Cholesterol-lowering milk is already available in Spain and the United Arab Emirates, containing Raisio's Benecol plant sterol esters. Raisio has also launched 'yoghurt drinks' in a number of its markets, including many in Western Europe, such as Belgium, Portugal, the Netherlands and Germany.
But the UK is an important market for heart health foods, with nearly two thirds of consumers living with cholesterol levels above the recommended limit, according to the British Heart Foundation.
The British consumer also spends more than all other Europeans apart from Germans on functional foods. In 2002, UK consumers spent £100.7 million on heart health foods, and this is set to rise by around 7.6 per cent annually to £145.1 million by 2007, according to forecast growth by Datamonitor.
Unilever will be hoping this consumer trend lifts sales above the currently declining growth in regular milk consumption across western Europe. The company, which has the biggest share of cholesterol-lowering spread sales in the UK, is set to launch an extensive advertising campaign in April to introduce the new products to the consumer.
Marketing the benefits of plant sterols and similar ingredients has proved one of the biggest barriers to growth, along with gaining regulatory approval for the ingredient. Unilever's campaign could improve consumer awareness of the benefits of plant sterols in the UK, carving out new growth opportunities for other players.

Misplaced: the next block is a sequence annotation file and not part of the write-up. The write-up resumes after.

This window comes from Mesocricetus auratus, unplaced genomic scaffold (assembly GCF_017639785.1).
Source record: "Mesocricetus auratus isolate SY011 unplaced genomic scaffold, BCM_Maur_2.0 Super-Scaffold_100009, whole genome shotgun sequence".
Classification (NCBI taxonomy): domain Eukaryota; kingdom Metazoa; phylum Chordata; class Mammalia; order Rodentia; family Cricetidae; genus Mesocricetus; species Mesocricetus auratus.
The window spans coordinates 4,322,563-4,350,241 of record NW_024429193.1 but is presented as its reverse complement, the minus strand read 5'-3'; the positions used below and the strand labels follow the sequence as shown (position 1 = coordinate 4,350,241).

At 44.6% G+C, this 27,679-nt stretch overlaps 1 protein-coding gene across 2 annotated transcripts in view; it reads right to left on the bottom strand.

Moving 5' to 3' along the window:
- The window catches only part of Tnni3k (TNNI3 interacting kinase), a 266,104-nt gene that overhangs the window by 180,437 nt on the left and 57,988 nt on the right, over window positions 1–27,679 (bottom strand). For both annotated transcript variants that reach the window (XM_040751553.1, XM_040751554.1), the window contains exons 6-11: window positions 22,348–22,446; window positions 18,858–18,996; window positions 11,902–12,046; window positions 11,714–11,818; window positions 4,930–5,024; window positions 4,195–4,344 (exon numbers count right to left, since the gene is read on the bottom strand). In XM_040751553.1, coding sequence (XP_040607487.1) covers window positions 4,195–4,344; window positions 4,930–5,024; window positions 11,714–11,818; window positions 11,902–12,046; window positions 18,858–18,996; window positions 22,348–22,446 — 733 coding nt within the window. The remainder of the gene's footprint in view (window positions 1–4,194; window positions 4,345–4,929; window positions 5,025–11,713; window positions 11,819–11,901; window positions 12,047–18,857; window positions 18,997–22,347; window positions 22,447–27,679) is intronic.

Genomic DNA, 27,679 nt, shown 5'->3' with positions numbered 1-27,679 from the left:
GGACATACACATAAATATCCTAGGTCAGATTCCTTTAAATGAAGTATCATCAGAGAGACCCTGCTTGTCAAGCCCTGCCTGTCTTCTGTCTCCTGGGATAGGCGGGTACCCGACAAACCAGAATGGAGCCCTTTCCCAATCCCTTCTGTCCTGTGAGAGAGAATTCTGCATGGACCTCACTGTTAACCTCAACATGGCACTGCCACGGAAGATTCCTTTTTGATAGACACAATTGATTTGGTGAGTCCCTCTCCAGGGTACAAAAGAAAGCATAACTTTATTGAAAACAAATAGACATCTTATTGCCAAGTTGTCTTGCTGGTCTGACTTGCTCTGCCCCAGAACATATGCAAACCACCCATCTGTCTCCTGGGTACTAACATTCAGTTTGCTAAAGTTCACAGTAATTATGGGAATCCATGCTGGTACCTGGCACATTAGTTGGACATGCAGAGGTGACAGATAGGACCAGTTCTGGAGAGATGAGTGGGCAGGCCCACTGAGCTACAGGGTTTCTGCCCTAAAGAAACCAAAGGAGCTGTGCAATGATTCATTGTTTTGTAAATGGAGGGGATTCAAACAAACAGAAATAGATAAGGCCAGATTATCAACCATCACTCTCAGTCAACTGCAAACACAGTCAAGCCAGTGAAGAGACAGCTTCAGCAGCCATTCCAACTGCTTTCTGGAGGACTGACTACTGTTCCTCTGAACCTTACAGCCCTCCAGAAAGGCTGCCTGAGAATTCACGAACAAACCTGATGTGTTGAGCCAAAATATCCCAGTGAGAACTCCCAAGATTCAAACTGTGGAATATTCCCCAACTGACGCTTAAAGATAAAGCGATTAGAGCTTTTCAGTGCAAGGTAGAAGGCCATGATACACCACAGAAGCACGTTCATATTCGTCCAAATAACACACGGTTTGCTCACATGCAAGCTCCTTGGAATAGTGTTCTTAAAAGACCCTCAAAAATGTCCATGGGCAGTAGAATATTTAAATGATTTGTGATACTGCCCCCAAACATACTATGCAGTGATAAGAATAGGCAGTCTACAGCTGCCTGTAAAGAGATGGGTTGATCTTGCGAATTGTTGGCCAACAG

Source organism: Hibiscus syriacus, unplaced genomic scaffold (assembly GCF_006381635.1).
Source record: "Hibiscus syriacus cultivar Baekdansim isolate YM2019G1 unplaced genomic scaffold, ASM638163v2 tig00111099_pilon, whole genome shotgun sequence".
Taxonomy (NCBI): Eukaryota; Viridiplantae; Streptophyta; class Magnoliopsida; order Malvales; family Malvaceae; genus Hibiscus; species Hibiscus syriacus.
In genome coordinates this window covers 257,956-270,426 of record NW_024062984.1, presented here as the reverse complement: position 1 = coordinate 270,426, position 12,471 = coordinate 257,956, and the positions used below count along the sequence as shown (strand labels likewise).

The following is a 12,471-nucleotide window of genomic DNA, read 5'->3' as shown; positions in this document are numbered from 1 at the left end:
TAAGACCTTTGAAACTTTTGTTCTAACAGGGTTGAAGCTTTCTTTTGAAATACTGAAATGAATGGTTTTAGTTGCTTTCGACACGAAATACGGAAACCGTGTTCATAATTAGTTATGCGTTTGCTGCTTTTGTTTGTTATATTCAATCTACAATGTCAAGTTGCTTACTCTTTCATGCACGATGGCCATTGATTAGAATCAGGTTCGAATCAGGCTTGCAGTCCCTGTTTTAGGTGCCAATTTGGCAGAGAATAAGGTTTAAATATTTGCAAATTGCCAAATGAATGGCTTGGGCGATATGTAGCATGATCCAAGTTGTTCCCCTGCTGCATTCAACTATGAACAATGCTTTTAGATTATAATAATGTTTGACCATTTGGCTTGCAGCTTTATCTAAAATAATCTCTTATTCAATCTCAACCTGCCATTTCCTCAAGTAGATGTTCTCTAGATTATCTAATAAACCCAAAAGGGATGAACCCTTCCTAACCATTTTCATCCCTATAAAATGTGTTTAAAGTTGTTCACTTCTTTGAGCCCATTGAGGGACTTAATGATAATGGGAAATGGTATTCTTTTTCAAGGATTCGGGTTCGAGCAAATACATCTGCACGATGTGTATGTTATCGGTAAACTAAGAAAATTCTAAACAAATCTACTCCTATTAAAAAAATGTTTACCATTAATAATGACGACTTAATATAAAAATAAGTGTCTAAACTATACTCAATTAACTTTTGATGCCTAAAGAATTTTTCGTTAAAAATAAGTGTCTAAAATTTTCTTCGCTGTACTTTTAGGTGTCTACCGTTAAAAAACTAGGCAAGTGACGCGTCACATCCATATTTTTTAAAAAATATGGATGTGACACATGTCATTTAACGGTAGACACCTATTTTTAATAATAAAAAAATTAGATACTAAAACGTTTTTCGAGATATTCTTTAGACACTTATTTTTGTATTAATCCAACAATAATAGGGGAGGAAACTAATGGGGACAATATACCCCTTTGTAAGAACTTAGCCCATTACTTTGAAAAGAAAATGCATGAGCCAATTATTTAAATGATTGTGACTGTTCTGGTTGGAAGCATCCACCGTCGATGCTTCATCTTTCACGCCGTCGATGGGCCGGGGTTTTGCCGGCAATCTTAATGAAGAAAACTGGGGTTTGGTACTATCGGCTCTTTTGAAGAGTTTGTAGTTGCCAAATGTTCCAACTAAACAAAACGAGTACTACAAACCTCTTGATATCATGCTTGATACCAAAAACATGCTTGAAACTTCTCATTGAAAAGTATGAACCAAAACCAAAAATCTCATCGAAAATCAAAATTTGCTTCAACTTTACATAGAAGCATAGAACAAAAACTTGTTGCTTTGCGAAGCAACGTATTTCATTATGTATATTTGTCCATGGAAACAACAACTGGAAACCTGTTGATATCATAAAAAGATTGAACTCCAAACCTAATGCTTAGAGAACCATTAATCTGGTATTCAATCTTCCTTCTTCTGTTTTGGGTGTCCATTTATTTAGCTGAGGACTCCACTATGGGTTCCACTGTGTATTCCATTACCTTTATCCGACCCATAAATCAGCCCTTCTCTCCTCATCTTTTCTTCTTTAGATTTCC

Plant sterols work by blocking the absorption of cholesterol from the gut. Unilever claims that three portions daily of its plant sterol-enriched foods, such as a medium-sized glass of the milk drink or two teaspoons of the spread, have been clinically proven to reduce LDL cholesterol by 10-15 per cent within three weeks.
A study published in the European Journal of Nutrition last year found that milk drinks containing properly solubilised non-esterified plant sterols could significantly inhibit cholesterol absorption.
The team from the Nestlé Research Centre found that the milk fat globule membrane components in milk drinks did not make plant sterols less efficient by enhancing the absorption of cholesterol as hypothesised.
The European phytosterol market grew by 20 per cent during 2003, according to Frost & Sullivan, and is currently worth $75 million. Its use in new foods such as cereal bars, yoghurts and ice cream, is likely to drive growth of the market by around 15 per cent annually to 2010, suggests the market research.